It is a rather bleak and chilly January morning, when I happily sight this striking red fox making her way into the 2009 winter fields and gardens.Yet another wild beast to thrill this observer.
Flower Hill Farm’s ‘A Bestiary’ continues with the Vulpes vulpes vixen — at least I want to believe this to be a female red fox, so that I can place those three v words together. I have only observed this feisty beast from afar . . . no growls or personal encounters (I have not tamed it!) to date, but I still feel the magic of the moments, when I chanced to see a red fox entering the fields and gardens.
It is not unusual for a red fox to be out in the daylight but they are known to be more active at night . . . at dawn and dusk. They do not hibernate, though I have read that captive foxes do get about 9 hours of sleep a day . . . sigh . . . to dream for . . . but I cannot imagine a wild fox being able to sleep that much. I guess fox naps count.
You can almost imagine the thoughts of this red fox, as she stands still surveying the surrounding area. She might be considering . . . “Is it safe to continue towards the people shelter?”
I am standing camera in hand, next to a slightly opened door . . . hidden somewhat behind a long white curtain.
It seems to me that this vixen eyes me quite intently but for some reason is not threatened, for she does not run away. Caution, however, does hold her frozen in the frigid environment and perhaps she wonders if she might tame me. A decisive ‘No’ must be the motive for the eventual swift exit from the garden . . . my human presence is heedfully noted and rightly not trusted. Earlier, I mention I had no encounter with this beast as yet, but surely this is in someway . . . a meeting of minds.
It is just about breeding time for the fox and perhaps that stimulates the appetite and brings her ‘closer in’ . . . to hopefully harvest a rabbit. I certainly wish her luck in that fox delicacy.
This handsome vixen or dog (I lean towards the male this time due to its larger size.) comes close to the barn studio in early April of 2010. I delight in seeing him sniffing out the vole holes but neither of us has the good luck to observe one that day.
The photo above reminds me of his Canis latrans cousin. Native American mythology weaves tales of the coyote and fox as companions and co-creators of the world. In reality any fox is more apt to avoid coyotes, for their larger cousin has been known to kill foxes. I have not seen a red or gray fox in a couple of years and perhaps it is due to the healthy coyote population here and in the surrounding forests. I have often seen two coyotes together and that combination is even more deadly to a fox.
Another look . . . red fox eye contact . . . my way . . . and yet not running away. One can see how its fluffy tail might keep the fox warm when curled up sleeping.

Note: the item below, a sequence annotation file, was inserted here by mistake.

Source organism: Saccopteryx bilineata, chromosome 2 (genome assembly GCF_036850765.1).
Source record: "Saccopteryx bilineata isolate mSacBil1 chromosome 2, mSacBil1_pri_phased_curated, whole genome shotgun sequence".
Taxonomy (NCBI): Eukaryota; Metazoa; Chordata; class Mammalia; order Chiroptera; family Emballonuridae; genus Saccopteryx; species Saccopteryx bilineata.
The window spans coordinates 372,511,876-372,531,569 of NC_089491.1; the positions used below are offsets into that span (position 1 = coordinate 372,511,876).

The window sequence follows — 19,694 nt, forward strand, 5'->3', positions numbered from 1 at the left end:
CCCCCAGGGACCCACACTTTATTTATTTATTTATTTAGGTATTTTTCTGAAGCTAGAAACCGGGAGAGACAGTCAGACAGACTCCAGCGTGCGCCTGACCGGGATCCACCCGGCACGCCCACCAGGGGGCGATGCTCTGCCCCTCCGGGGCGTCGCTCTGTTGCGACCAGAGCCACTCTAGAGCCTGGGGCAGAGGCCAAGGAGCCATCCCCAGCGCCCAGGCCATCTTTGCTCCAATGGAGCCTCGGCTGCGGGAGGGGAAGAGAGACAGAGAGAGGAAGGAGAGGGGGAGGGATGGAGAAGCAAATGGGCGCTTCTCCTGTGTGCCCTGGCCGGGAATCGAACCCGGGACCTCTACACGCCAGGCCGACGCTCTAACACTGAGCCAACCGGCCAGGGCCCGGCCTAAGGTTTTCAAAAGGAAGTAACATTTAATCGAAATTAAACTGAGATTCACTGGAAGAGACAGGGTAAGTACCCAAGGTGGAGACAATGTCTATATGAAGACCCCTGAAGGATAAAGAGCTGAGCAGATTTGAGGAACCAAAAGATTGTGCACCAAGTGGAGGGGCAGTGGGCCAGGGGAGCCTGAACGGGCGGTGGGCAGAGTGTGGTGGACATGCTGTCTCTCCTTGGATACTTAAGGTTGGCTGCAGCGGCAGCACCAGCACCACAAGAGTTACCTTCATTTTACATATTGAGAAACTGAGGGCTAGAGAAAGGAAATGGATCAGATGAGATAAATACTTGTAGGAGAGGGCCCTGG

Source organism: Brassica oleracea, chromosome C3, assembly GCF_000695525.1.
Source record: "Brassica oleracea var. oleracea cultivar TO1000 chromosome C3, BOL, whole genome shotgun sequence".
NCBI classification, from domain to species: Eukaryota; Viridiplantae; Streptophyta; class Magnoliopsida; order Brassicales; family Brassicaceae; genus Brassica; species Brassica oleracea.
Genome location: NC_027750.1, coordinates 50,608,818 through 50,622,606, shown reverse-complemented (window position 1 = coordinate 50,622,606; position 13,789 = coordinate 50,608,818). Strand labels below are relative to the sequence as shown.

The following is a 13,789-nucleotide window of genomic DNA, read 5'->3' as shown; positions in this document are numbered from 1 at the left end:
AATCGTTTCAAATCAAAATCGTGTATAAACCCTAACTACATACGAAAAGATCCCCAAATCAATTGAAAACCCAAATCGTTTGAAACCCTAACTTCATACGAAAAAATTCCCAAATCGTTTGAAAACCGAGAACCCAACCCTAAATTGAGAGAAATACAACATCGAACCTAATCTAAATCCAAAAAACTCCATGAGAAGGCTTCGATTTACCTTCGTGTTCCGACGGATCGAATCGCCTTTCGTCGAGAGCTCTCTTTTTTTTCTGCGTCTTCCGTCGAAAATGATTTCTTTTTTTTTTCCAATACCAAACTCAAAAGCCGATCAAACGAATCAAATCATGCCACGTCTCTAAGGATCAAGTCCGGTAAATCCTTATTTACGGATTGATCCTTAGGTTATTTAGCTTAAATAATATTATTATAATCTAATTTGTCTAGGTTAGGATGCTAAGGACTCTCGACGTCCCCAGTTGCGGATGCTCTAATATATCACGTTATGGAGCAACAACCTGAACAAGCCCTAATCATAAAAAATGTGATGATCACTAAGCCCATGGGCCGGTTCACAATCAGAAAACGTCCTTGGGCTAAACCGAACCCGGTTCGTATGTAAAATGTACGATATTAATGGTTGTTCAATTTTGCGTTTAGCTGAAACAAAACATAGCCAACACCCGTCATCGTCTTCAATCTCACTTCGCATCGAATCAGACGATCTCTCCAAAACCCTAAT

It is exciting to watch this intelligent, solitary and “. . . very pretty to look at” hunter moving gracefully about the field. A red fox has keen hearing and can hear its preferred prey scrambling below the earth surface. I guess the voles and mice were pretty quiet this day.
I have never noticed a fox talking to a crow, as in Aesop’s Fables, but was drawn into an animated dialogue, the summer of 2010, between Baltimore Orioles and some creature I could not see at the time. Walking outdoors, to get a better look and understanding of what was amiss . . . I catch sight of a flash of red-orange . . . fleeing through the grass and shrubs, which speaks loudly of fox.
Indeed the flash of red does belong to a red fox, but it is too quickly gone for me to capture a quality photo.
Walking back over to the area and having a good look about, I discover why the parents were so frantic. Beneath the Black Cherry tree the parents were calling out from, I do not find a piece of cheese to tempt the red fox, but a tiny Baltimore Oriole fledgling hidden beneath some bishops weed*, might have been a delicious snack.
(* This is the only time I was thankful for the horrid invasive plant.)
Though I value the fox greatly, I admit to being happy the little bird escapes its jaws. Here at Flower Hill Farm there are plenty of voles, mice, rabbits and assorted fruits and insects to satisfy any red fox . . . for being omnivores they enjoy variety and even hunt when satiated . . . storing food much as we do. The little Baltimore Oriole fledgling escapes becoming part red fox and all becomes peaceful again . . . for the moment . . . within the realm of green. I am sure the red fox came upon some other hearty morsel . . . to munch upon . . . or put away for another day.
Deception is a word often used as a synonym for fox . . . foxy being defined as devious, scheming, calculating et cetera. Words are powerful and can help form prejudice towards a person or beast making one seem worthless and wrongly justifying injustice.
Foxes are beasts, who happened to be predators . . . simply going about their beastly ways . . . surviving in both urban and rural habitats. Can we fault a wild animal for hunting as it is meant to? I think not. Human pets and domesticated animals of any sort should be carefully protected from the wild beasts that have roamed the land for millions of years. The red fox is our earthly companion and surely plays an important role in the balance of nature. I rather favor Antoine de Saint-Exupery’s portrayal of the red fox in his classic tale ‘The Little Prince’ . . . one of my favorite books for children of all ages.
Anthropomorphic tales are fine in their way, but mostly I believe we should respect the wild . . . as wild . . . and honor wildlife as such.
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